The U.N. Security Council is set to renew a mandate for peacekeepers in Sudan`s war-ravaged Darfur region on Thursday in a resolution calling for redoubled efforts to end a 5-year humanitarian disaster, according to Reuters.

The 15 council members struck a deal on a revised British draft resolution after Western powers agreed to include wording that echoes African Union concerns that International Criminal Court moves to indict Sudan`s President Omar Hassan al-Bashir for war crimes could derail the fragile Darfur peace process.

The resolution makes it clear the council is ready to discuss suspending any future ICC genocide indictment of Bashir in the interest of peace in Darfur.

Western diplomats said the resolution would likely be adopted unanimously when the council meets at 1900 GMT. Sudan`s U.N. Ambassador Abdalmahmoud Abdalhaleem told Reuters it was an "acceptable" text for Khartoum.

Nearly half the council had made an ICC reference in the text a condition of renewing the peacekeeping mandate.

Despite the accommodation to South Africa, Libya, Russia, China and four other council members on a possible indictment of Bashir, one Western diplomat described the resolution as a "wake-up call" to the international community to finally end the Darfur crisis.

International experts and U.N. officials estimate that at last 200,000 people have died and 2.5 million been driven from their homes in Darfur since mostly non-Arab rebels took up arms in early 2003 accusing central government of neglect.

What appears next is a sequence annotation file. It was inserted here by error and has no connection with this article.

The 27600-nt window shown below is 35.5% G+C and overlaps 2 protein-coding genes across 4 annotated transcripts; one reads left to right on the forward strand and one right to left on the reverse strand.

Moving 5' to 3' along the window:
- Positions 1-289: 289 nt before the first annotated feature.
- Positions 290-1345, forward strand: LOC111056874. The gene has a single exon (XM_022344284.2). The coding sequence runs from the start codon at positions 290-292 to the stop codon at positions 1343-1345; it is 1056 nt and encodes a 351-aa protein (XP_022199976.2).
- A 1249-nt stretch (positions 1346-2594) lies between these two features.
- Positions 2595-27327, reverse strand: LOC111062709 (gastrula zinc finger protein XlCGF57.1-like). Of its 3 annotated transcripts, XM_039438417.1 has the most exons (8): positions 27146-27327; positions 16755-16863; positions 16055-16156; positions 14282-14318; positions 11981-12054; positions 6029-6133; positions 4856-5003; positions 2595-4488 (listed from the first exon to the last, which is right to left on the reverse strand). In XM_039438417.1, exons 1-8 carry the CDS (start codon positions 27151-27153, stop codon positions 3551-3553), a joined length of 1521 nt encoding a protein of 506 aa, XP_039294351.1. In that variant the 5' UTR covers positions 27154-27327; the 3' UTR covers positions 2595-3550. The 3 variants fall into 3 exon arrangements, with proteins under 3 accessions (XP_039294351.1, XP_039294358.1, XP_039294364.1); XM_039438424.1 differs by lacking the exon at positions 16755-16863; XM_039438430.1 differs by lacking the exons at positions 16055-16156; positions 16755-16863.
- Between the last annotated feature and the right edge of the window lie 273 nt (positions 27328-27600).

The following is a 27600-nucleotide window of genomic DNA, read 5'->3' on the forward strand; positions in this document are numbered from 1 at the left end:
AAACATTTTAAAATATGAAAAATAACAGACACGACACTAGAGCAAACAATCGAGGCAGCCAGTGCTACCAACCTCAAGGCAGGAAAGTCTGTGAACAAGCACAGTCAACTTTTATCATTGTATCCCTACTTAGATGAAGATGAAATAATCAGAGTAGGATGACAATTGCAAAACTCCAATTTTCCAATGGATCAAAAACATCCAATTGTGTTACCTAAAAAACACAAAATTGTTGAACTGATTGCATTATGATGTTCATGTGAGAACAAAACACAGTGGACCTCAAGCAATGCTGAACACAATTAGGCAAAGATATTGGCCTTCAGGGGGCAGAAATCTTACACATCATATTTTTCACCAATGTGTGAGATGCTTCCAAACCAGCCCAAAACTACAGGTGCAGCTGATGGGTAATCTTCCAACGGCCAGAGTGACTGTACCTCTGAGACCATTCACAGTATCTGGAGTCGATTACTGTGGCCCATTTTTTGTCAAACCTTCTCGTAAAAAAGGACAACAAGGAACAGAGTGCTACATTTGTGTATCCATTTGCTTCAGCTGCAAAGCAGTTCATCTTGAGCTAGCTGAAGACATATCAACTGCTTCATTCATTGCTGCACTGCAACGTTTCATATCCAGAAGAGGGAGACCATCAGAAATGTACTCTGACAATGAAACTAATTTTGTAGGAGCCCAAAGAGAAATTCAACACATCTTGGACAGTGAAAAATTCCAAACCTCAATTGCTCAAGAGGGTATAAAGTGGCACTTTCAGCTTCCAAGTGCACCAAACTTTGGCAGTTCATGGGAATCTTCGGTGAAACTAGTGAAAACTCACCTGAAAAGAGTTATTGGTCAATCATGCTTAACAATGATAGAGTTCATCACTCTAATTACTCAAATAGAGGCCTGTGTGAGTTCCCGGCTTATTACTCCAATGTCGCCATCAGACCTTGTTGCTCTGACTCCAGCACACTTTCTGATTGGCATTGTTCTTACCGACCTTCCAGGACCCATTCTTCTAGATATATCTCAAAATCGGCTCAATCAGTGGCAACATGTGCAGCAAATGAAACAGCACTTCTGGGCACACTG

Khartoum blames the Western media for exaggerating the conflict and says 10,000 people have been killed.

Security in Darfur, an area roughly the size of France where oil was discovered in 2005, has been deteriorating. Civilians, humanitarian aid workers and peacekeepers have been killed and wounded, making it increasingly difficult for aid agencies to feed Darfur`s 2.5 million hungry and displaced.


The resolution expresses the council`s "deep concern for the decreasing security of humanitarian personnel, including killings of humanitarian workers."

It also demands "an end to attacks on civilians, from any quarter, including by aerial bombing."

The rebels have accused the government of backing militia who have devastated Darfur villages with helicopter attacks, charges Khartoum has denied. But the council also has the rebels in mind with its call for an end to all violence.

The U.N.-AU peacekeeping force, known as UNAMID, has been struggling to stabilize the situation, but only some 9,500 troops and police have been deployed out of a planned force of 26,000, partly due to Khartoum`s insistence that most peacekeepers be Africans.

Adding to UNAMID`s difficulties, troop contributing countries have failed to provide badly-needed helicopters and other equipment for the mission.

Separately, a new report issued on Thursday by aviation expert Thomas Withington and endorsed by 30 rights groups and think tanks named the Czech Republic, India, Italy, Romania, Spain and Ukraine as countries which between them could provide 71 transport helicopters to the mission while NATO member states could provide 104 helicopters.

The resolution calls on U.N. member states to provide the helicopters and everything else UNAMID needs.

The United Nations hopes to have 80 percent of the full mission deployed by the end of the year. The resolution urges the United Nations and Sudan to do everything possible to make UNAMID fully functional.